It's a common trope in television and movies: doctor cannot figure out the diagnosis for a mysterious disease, doctor engages in another subplot, then - eureka! - the doctor realizes that the patient of the week has lupus. But the idea that daydreaming actually helps people solve problems has never been empirically tested.

Researchers at the University of California, Santa Barbara; the Max Planck Institute; and the University of British Columbia put that idea to the test. In a study published in Psychological Science, they found that, indeed, daydreaming does help people think creatively and solve problems.

The researchers asked participants to complete an "unusual use test". If you have ever done the Brick Test, you know what this is. Popularized by Malcolm Gladwell's 2008 bestseller Outliers, the test challenges people to think of as many alternative uses of an object that they can find. After completing the unusual use test, researchers had to complete the test again. But, in between the two tests, they were made to do either one of four things: complete a demanding task, where presumably their minds would be occupied with completing it; complete an undemanding task, where ostensibly their minds would have time to wander; have a 12-minute break; or skip the break and return to the test.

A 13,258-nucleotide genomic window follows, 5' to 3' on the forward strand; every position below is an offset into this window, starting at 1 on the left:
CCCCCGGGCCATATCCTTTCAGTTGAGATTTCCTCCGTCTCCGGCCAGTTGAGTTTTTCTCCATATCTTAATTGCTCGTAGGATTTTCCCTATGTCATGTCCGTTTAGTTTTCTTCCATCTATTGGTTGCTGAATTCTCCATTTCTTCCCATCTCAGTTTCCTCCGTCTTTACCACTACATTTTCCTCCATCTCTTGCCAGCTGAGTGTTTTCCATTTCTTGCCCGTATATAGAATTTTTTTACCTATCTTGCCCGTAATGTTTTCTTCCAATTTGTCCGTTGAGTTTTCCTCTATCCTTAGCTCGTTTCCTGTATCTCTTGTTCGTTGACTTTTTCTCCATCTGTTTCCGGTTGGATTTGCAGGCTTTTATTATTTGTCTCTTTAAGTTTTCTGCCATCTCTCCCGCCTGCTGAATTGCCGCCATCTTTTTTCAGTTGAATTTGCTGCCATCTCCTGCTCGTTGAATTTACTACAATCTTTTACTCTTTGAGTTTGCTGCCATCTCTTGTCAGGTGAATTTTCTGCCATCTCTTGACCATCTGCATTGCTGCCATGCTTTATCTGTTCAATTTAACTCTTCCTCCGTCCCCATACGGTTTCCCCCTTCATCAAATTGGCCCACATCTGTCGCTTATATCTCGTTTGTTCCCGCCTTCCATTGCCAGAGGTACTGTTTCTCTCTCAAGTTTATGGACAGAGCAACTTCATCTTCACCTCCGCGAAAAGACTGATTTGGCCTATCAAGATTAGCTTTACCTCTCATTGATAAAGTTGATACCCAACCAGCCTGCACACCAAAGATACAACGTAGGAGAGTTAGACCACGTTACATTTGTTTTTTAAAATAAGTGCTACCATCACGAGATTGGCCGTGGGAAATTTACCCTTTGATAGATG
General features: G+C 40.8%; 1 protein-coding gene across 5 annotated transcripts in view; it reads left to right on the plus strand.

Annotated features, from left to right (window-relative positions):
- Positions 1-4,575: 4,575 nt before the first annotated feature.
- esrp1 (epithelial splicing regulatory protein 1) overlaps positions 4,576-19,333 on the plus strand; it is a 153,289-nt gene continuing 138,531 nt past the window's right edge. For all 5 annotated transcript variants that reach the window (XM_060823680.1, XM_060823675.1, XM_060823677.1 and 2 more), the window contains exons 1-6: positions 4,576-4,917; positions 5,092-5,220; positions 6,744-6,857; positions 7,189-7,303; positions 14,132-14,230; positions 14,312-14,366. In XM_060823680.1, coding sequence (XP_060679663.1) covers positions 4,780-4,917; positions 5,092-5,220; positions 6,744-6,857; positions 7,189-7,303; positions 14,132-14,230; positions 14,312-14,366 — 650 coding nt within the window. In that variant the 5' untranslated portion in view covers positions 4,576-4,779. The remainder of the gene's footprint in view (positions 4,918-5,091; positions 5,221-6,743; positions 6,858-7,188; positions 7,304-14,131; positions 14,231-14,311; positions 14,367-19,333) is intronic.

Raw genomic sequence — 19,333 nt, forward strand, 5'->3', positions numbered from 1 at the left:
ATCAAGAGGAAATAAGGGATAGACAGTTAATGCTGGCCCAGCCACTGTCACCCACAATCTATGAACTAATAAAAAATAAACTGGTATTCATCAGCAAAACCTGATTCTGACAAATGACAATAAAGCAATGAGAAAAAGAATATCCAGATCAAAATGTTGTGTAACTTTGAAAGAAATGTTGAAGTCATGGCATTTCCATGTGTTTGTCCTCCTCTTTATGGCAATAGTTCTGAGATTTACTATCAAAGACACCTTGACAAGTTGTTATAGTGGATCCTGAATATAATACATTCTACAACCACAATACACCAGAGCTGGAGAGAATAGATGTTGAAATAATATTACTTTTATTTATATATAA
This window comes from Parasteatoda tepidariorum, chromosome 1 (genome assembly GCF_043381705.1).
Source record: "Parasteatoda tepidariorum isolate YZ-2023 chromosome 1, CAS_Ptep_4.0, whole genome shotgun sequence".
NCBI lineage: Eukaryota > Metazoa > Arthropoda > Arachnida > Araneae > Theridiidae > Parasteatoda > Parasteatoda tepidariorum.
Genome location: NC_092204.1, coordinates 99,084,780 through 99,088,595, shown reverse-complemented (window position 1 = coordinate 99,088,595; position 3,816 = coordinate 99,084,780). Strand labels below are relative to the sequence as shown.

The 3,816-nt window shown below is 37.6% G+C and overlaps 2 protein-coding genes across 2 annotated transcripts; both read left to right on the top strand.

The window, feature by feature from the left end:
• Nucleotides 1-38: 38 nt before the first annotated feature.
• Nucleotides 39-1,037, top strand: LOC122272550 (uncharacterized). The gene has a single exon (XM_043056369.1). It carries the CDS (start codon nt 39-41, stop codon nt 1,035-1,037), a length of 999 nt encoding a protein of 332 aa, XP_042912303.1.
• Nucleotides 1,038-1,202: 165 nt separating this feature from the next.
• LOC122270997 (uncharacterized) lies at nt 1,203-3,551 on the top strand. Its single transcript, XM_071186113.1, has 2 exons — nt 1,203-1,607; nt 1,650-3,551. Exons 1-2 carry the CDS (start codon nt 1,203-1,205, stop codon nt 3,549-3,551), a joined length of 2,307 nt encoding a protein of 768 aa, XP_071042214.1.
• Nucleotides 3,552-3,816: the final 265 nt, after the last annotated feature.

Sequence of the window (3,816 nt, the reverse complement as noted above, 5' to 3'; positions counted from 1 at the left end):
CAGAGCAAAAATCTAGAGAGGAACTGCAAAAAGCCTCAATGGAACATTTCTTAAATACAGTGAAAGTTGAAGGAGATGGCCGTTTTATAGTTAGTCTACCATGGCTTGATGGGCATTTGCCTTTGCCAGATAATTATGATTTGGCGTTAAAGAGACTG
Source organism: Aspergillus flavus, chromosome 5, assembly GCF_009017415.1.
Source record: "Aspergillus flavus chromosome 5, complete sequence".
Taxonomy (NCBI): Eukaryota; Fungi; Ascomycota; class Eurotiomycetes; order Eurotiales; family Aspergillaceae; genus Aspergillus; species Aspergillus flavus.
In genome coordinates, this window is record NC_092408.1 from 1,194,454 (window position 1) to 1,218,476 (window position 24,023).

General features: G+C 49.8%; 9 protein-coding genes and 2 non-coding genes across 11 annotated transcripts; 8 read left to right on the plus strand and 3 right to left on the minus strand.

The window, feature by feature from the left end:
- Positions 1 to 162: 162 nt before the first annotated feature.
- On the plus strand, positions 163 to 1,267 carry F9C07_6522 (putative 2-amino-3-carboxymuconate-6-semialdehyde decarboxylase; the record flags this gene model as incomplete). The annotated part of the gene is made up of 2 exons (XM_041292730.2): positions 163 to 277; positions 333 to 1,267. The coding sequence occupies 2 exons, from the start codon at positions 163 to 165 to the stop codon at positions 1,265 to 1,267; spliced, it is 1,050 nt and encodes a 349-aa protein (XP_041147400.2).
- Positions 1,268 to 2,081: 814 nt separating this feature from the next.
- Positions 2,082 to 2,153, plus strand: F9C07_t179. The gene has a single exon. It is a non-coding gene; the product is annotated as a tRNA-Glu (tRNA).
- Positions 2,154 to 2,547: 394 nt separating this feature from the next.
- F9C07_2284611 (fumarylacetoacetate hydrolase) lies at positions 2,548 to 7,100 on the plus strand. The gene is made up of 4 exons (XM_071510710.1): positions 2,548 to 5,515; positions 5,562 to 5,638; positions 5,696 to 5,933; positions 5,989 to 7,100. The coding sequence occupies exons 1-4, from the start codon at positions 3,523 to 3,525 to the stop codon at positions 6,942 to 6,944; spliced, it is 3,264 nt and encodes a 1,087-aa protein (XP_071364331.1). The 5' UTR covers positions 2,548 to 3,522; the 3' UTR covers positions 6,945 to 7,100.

The only group that performed better on the second test than they had on the first was that which had completed the undemanding task. Many of the people who performed the undemanding task reported high levels of daydreaming, so researchers believe that daydreaming helped them think creatively.

A study published earlier this year in Psychological Science found that people who daydream the most also tend to have better working memory, and may actually be more intelligent. And a study published this summer found that daydreaming helps thinkers learn from previous experiences and better equipped to cope in the world.

So that's right, daydreamers - dream on.